In addition, in the context of GS of GMPs, the monitoring sites or regions must be characterised for their level of exposure to GMPs to identify if there is a plausible link between the potential adverse effect and the cultivated GMP. This would require comparing the spatial and temporal resolution of the monitoring sites or regions with known locations of GMP cultivation. However, monitoring sites are not limited to single fields and usually cover a small agricultural area. Moreover, the uptake of GMPs may vary over time. Therefore, they cannot always be classified as either non-exposed (‘control’) or exposed (‘treated’) and would instead be characterised by the level of uptake of GMPs, which makes data analysis more complex. In such cases, an alternative approach, based on historical data to establish baselines and monitoring sites over time, may be required. The GMO registers could be the source for information for GMP cultivation. However, the availability of information on influencing factors (e.g. cropping systems) would provide added value to account for confounding factors and assess to what extent any adverse effect is associated with the GMP or with any other stressors. Ideally, the reporting of the locations should be the same for both monitoring sites and cultivation sites in terms of scale, format and projection system. Recording and reporting locations according to the INSPIRE standard for both monitoring sites and GMO registers would ensure interoperability.
The EFSA GMO Panel was also asked by the European Commission to further investigate data analyses by ESNs as well as on the sensitivity of these statistical analyses to detect change. The statistical method for data analysis is one of the assessment criteria listed herein for the selection of ESNs suitable for GS of GMPs. A decision tree is provided for selecting the optimal method for statistical analysis based on the study design, and the datasets available from ESNs in the case monitoring sites can be classified as either ‘exposed to GMPs’ or ‘non-exposed to GMPs’. A survey design with sufficient statistical power (> 70 %) is required to detect an effect for a particular indicator. A generic equation is also provided to estimate the power of a specific network to detect change considering such factors as number of sites, frequency of observations, missing data, data type and proportion of sites in areas of GM cultivation. This can be used during the case-by-case analysis to identify suitable ESNs.
For all data types, increasing the number or monitoring sites and/or the number of years of monitoring increases the power to detect an effect. Sample size is one of the main contributing factors in determining the power of any ESN to detect an effect of a product release into the environment. A different way to achieve a more powerful statistical analysis is to pool data collected by different ESNs covering the same protection goal(s). Although increasing the sample size of any ESN activity may have a positive effect on the power to detect any treatment effect, it also implies variable extra-costs depending on whether data collection is in the hands of volunteers or professionals. Moreover, combining results for different ESNs is not always appropriate, as there may be important covariates (e.g. receiving environments and/or stressors) leading to differentiated responses across geographical regions and different elements of variability from each constituent data supplier. Complex hierarchical models would be needed to fully investigate the advantages and disadvantages of combining data across ESNs. As this is an important issue to improve the efficiency of using ESNs for the purpose of GS, the EFSA GMO Panel recommends further investigation of the combination of datasets from different ESNs and conducting simulation exercises on selected case-studies.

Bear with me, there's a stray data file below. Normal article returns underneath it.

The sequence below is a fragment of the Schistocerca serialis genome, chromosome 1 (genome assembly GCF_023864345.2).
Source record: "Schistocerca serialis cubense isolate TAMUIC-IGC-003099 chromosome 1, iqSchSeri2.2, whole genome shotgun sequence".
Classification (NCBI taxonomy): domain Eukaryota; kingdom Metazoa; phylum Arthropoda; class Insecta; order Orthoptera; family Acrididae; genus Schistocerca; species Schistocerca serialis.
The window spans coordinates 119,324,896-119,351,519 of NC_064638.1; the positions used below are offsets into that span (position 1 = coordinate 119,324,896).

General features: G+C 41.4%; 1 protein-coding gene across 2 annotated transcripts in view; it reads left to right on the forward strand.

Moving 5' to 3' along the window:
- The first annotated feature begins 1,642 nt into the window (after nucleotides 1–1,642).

Monitoring the environmental impacts of GMPs should be considered as a component of the environmental monitoring that is required to measure impacts of land use and management on biodiversity and the environment in the EU. In order to determine which human interventions are associated with environmental impacts, the EFSA GMO Panel recommends that all relevant environmental monitoring is fully integrated, so that data on all major agricultural and land use stressors (e.g. pesticides, cropping management practices) can be collated and analysed. Harmonisation and synchronisation of environmental monitoring would facilitate analysis and interpretation of monitoring reports and provide a strong scientific basis for supporting land use and environmental policy.